Wild Turkeys We Have Sighted Across Ontario


Wild Turkeys We Have Sighted Across Ontario

Group of Wild Turkeys in Ontario

On a windy, snowy day in Ontario, we were headed north towards Algonquin Provincial Park on one of our frequent treks in that direction.  It was a particularly stormy day as we navigated the snow drifting across the highway, and, as always, we were watching for wildlife.

Closer to Algonquin Provincial Park, we found that the road had been plowed, and sand had been applied to help increase traction.  That sand would prove to be the key factor in our finding some wildlife on this snowy trip.

Having headed east on Hwy. 35 towards the village of Dorset, we rounded a corner to find a group of six Eastern Wild Turkeys foraging for bits of sand in the middle of the road.   Wild Turkeys eat grass, plants and seeds in the warmer months of the year.  They love beechnuts and acorns, as my dad will tell you, but the availability depends heavily upon the season.  Beyond eating plant material, Wild Turkeys also will eat animals like mice when plants are buried deep in the snow, and young Wild Turkeys consume large amounts of insects in order to get much needed protein.

Wild Turkeys were once a very common sight in southern Ontario, but by 1909, they had been hunted to near extinction.  In 1984, Wild Turkeys captured in several eastern U. S.  states were released by the government of Ontario back into the forests of our province.  The release has proved very successful.

Wild Turkeys have successfully repopulated eastern Ontario and now number in the thousands.  This reality has pleased conservationists, but unfortunately, this feeling is not shared by many farmers.  This fall, near Ottawa, Canada, a flock of Wild Turkeys gobbled up thousands of dollars’ worth of white grapes that were going to be used to make expensive wine at the Domaine-Perrault winery.

As a local Ottawa naturalist said, Wild Turkeys will eat anything at ground level including wild acorns, and yes, grapes.  The vineyard is not happy and says it may look to get a permit to hunt the Wild Turkeys.

In Ontario, however, hunting Wild Turkeys is legally controlled with just a short spring and fall hunt.  It has been about two weeks since the fall hunt ended, and each hunter was only allowed to hunt and take one Wild Turkey.   So the Wild Turkeys in Ontario, like those on this winter road, now run free until next spring.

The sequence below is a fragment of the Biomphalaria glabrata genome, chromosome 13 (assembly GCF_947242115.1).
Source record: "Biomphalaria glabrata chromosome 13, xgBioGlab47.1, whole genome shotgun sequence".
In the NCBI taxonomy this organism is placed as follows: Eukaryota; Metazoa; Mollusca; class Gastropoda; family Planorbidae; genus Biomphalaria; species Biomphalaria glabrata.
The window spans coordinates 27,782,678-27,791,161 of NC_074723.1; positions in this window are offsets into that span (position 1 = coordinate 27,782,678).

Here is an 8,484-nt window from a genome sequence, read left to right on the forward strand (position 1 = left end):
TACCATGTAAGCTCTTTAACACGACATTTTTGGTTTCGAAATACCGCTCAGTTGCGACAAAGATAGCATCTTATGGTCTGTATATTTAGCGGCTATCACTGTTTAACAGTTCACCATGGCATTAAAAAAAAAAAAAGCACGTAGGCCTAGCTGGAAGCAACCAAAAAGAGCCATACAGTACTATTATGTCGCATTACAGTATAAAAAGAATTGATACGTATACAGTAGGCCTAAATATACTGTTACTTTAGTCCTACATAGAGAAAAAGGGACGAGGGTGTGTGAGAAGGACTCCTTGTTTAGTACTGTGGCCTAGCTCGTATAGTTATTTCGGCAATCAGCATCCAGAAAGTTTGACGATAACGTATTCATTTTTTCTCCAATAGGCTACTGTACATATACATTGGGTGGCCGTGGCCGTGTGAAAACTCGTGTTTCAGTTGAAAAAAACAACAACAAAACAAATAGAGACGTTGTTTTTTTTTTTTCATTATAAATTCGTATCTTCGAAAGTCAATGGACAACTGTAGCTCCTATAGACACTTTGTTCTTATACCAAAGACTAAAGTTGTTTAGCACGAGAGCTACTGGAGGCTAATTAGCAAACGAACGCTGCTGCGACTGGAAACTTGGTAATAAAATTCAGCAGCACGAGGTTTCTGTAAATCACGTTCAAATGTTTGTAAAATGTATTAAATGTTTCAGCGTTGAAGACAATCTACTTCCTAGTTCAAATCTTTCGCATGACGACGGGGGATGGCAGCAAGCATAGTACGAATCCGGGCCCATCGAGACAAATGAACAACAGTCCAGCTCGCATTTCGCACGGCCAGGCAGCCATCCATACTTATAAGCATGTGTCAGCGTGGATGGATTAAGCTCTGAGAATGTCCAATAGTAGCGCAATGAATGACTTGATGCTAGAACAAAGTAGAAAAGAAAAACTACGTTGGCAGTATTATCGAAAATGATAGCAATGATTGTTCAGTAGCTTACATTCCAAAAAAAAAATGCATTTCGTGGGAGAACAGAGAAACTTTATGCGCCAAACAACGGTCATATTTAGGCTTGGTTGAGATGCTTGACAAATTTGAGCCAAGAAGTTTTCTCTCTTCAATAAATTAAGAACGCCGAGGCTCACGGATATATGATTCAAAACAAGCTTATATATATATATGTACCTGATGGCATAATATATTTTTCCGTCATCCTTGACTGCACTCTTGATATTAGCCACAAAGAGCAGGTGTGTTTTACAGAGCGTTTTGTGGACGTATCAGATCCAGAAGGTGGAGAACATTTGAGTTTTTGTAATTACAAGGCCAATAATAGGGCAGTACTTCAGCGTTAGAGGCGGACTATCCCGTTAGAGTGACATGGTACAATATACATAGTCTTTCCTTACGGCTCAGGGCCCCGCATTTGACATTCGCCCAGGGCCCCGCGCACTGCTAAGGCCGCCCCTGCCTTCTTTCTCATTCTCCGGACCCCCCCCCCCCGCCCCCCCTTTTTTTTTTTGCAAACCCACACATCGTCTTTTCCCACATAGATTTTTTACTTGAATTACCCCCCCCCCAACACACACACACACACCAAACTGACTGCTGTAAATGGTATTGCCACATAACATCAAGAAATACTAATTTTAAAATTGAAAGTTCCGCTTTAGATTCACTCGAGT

As you will hear in our video, Wild Turkeys make many different types of sounds.  The males, called gobblers, do tend to make the familiar gobble sound, a sound most of us  associate with Turkeys.  The female hens tend to make a yelp when vocalizing, which is a mixture of sounds used to warn the young Wild Turkeys of impending threats.  The male baby turkeys are called jakes, and the female baby turkeys are called jennies.

An Eastern Wild Turkey has rusty-red and greyish-white feathers.  Note the snow stuck in the feathers of one Turkey’s leg.

To think there were only a few hundred Wild Turkeys reintroduced into Ontario, and now there are over 80,000 in central Ontario.

At the end of the day, snow once again engulfed us, but we had reached our destination.

Months later, we returned to the same area near Algonquin Provincial Park, and as we set off on a very early morning hike, Bob and I were hopeful of spotting some wildlife such as Wild Turkeys on the deserted trails.

Although we came across no creatures on our very long hike,

upon our return to the community of Oxtongue Lake, we spotted a Wild Turkey running along the side of the road.

The Wild Turkey soon flew high into a tree, and as it took to the air, we had an opportunity to see its tail feathers…

before it positioned itself safely on a tree branch.

Wild Turkey tail  feathers are considered a powerful medicine by most First Nations people in eastern North America.  The feathers are also considered symbols of wisdom.

Most Wild Turkeys prefer a forest habitat with tall trees.

At nighttime, Wild Turkeys will roost on a tree branch, often spending the whole night there.

As we looked on, a baby turkey flew up into the tree to join the hen.

Hens normally remain on the ground when incubating their eggs, and they stay on the ground until their young learn to fly.

In our video, you get a chance to see the hen fly from the ground up into the trees.

We were very lucky to document Wild Turkeys both in the winter and in the summer.  Wild Turkeys are considered very smart birds that are alert to their surroundings.  Indeed, this hen followed her instincts, and with a potential threat nearby, she led her baby to safety.

Without a doubt, Wild Turkeys will remain a big part of North American culture and history.  Each Thanksgiving, they will continue to play a key role in the celebration of that event going as far back as the days of early settlers, which is when my family came to Canada.

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  • I came home to find 7 of them on my deck in SSM, Ontario. . They’ve been here at least a few hours eating berries off my vines and foraging! I got some good pictures. Nice to see as I am a bird watcher and haven’t come across them until today!

    • Hi Amanda. Thanks so much for your comment. How exciting to find not just one but 7 turkeys on your deck. That would represent quite a weight. What kind of vines are you growing? Maybe the turkeys will hang around at least until the supply of berries wears out.

  • The government did not bring turkeys back to ontario. It was the OFAH. Project paid for by hunters.

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